Saturday, September 08, 2007

American Christendom, RIP /by Diana Butler Bass

photo: The Roman Emperor Constantine. The "grandfather" of the concept of Christendom.

, in the widest sense, refers to Christianity as a territorial phenomenon: those countries where most people are Christians are part of Christendom. In the West the word Christendom sometimes refers to Roman Catholic nations that include the "Social Reign of Christ the King," the concept that a nation is subject to the authority of the Church.

The term Christendom has been used to refer to the medieval and renaissance notion of the Christian world as a sort of social and political polity. In essence, the vision of Christendom is a vision of a Christian theocracy, a government devoted to the enforcement of Christian values, and whose institutions suffused with Christian doctrine. In this vision, members of the Christian clergy wield plenty of political clout. The specific relationship between the political leaders and the clergy can vary but, in theory, national or political divisions are subsumed under the leadership of a church institution. This vision would tempt Church leaders and political leaders alike throughout European history.

The seeds of Christendom were laid in AD 306, when Emperor Constantine I became co-ruler of the Roman Empire. Constantine issued the Edict of Milan in 313 to order the government to stop the persecution of Christians, and convoked the First Council of Nicaea in 325 whose Nicene Creed included belief in "one holy catholic and apostolic Church", possibly an interpretation of the Great Commission, see also Constantine I and Christianity. Christianity became the state religion of the Empire in 392 when Theodosius I passed legislation prohibiting the practice of pagan religions. The orthodox Church gradually became a defining institution of the Empire.

My thesis in much of this blog is that the true mission of the Church is to BE the Church... not to run or fix the World... because we cannot. In conducting the affairs of ANY nation including the United States certain moral compromises have to be made so that the possibility of a TRUE Christian nation is actually not really feasible. Jesus was actually pretty plain spoken about this.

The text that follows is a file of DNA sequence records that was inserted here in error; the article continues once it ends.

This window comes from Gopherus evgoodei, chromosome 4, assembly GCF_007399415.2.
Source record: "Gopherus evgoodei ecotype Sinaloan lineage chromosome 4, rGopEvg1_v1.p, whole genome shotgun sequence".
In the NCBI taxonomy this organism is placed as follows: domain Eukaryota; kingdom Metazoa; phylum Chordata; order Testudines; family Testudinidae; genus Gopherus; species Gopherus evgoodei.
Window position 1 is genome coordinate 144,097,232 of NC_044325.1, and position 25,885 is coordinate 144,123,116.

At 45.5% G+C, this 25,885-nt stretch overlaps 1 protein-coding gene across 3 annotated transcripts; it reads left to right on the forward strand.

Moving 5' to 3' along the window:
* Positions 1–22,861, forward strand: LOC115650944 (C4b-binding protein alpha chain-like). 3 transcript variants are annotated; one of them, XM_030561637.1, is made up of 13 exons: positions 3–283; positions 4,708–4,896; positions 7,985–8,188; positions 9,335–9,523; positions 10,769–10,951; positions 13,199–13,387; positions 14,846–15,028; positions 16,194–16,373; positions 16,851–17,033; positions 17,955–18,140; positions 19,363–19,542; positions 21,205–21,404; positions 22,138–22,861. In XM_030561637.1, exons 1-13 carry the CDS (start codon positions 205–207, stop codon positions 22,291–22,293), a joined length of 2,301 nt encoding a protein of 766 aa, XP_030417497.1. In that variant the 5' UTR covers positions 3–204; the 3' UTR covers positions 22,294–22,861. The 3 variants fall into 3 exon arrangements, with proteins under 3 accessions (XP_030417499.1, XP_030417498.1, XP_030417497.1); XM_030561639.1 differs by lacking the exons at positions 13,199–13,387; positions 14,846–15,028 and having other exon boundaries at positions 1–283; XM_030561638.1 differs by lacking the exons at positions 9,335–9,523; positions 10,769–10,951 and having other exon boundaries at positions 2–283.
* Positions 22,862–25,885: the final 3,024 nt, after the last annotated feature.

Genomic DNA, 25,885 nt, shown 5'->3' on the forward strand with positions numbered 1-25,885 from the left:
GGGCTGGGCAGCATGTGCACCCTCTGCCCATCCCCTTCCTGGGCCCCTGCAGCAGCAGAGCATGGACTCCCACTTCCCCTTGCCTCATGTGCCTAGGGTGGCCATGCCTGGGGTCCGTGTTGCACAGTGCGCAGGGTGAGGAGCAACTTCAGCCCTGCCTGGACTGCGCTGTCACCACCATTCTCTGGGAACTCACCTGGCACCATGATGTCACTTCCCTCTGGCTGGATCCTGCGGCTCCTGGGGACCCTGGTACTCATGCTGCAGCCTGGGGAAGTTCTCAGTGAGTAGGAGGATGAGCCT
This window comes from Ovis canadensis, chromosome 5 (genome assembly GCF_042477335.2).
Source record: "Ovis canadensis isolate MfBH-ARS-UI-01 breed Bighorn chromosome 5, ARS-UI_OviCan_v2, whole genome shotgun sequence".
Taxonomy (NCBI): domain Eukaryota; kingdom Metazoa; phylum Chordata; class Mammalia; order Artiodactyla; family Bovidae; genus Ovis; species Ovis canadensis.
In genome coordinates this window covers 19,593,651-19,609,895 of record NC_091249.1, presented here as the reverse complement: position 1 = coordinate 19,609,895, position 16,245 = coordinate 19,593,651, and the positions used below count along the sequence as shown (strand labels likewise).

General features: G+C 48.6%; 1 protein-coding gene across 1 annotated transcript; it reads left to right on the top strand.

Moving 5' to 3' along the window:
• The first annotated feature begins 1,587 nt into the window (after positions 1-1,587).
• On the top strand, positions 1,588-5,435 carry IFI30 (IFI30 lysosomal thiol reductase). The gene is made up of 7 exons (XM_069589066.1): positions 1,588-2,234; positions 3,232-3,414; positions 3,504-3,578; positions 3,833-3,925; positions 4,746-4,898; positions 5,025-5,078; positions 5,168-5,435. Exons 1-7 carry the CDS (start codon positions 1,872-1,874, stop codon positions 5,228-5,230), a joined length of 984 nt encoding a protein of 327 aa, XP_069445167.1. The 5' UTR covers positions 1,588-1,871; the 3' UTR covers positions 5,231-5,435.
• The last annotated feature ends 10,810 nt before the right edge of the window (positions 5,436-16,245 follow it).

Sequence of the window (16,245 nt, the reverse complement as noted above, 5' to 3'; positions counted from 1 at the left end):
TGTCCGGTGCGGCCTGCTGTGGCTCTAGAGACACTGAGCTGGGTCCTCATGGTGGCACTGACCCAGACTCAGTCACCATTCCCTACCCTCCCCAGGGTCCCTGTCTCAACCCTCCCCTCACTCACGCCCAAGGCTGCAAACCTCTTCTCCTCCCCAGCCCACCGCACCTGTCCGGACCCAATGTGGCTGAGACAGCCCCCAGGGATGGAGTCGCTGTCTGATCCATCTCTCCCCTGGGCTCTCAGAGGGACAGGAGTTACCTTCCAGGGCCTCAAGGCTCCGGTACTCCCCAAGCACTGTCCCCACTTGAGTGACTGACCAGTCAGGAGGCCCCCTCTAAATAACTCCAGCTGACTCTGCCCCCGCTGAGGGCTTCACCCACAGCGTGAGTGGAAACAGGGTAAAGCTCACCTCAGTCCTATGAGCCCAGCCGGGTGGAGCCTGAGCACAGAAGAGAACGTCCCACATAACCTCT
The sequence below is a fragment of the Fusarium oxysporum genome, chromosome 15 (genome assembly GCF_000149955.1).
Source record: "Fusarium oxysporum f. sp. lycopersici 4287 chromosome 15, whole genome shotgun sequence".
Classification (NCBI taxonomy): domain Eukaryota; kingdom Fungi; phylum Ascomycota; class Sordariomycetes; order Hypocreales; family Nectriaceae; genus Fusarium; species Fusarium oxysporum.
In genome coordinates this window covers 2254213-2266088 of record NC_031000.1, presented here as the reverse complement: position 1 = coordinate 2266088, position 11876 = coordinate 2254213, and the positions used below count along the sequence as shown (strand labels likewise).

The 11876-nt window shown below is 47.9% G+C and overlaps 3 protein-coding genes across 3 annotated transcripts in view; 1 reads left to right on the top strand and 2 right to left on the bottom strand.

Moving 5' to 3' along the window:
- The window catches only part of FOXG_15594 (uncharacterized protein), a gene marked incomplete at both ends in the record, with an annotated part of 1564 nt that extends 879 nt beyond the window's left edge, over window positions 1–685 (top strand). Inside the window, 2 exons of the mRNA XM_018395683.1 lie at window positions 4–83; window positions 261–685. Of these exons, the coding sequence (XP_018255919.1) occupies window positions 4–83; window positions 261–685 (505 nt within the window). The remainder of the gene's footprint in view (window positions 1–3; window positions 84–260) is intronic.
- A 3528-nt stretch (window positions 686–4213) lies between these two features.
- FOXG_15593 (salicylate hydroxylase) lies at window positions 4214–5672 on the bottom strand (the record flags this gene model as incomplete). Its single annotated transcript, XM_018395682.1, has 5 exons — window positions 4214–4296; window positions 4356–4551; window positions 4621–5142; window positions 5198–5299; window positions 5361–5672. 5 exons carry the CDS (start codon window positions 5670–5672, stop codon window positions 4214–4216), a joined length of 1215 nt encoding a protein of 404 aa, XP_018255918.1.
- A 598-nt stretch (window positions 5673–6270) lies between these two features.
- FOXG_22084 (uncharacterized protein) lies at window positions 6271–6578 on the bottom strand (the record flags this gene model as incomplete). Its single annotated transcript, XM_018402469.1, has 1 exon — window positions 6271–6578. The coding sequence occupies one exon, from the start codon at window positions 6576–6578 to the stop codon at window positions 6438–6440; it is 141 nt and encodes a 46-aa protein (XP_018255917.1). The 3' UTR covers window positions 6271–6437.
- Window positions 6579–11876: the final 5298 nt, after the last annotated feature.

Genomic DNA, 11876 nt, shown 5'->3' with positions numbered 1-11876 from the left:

The Bible tells us in 1st John 2:15-17:
15 Do not love the world or anything in the world. If anyone loves the world, the love of the Father is not in him. 16 For everything in the world—the cravings of sinful man, the lust of his eyes and the boasting of what he has and does—comes not from the Father but from the world. 17 The world and its desires pass away, but the man who does the will of God lives forever.

In the light of scriptures like these it is readily apparent that the role of the Church then is to BE the Church affecting culture from the roots up. The Church's role is not to fix the world or to rule it- but rather to represent God's love and grace to it inasmuch as we are able- to our neighbors and EVEN our enemies. This does not mean that we cannot be patriotic or cannot be civicly engaged- but it does mean that we have to be careful HOW we do these things. I assert that we as Christians HAVE to be careful and use wise and mature spiritual discerment in our geopolitical lives. The United States is a fabulous country with enormous potential for good. However, it is still a worldly system with wordly values... in the truest sense it is still part of the World and not the Kingdom of God. This cannot be forgotten if the virtue of the Church is to be maintained.

Good article from Sojourner's

American Christendom, RIP /by Diana Butler Bass/

The Rev. Dr. D. James Kennedy, the Christian Right leader Rolling Stone magazine described as “the most influential evangelical you’ve never heard of,” died yesterday in Florida of complications from a heart attack. His passing, only months after the death of Jerry Falwell, signals the generational shift of leadership now occurring in evangelical Christian circles.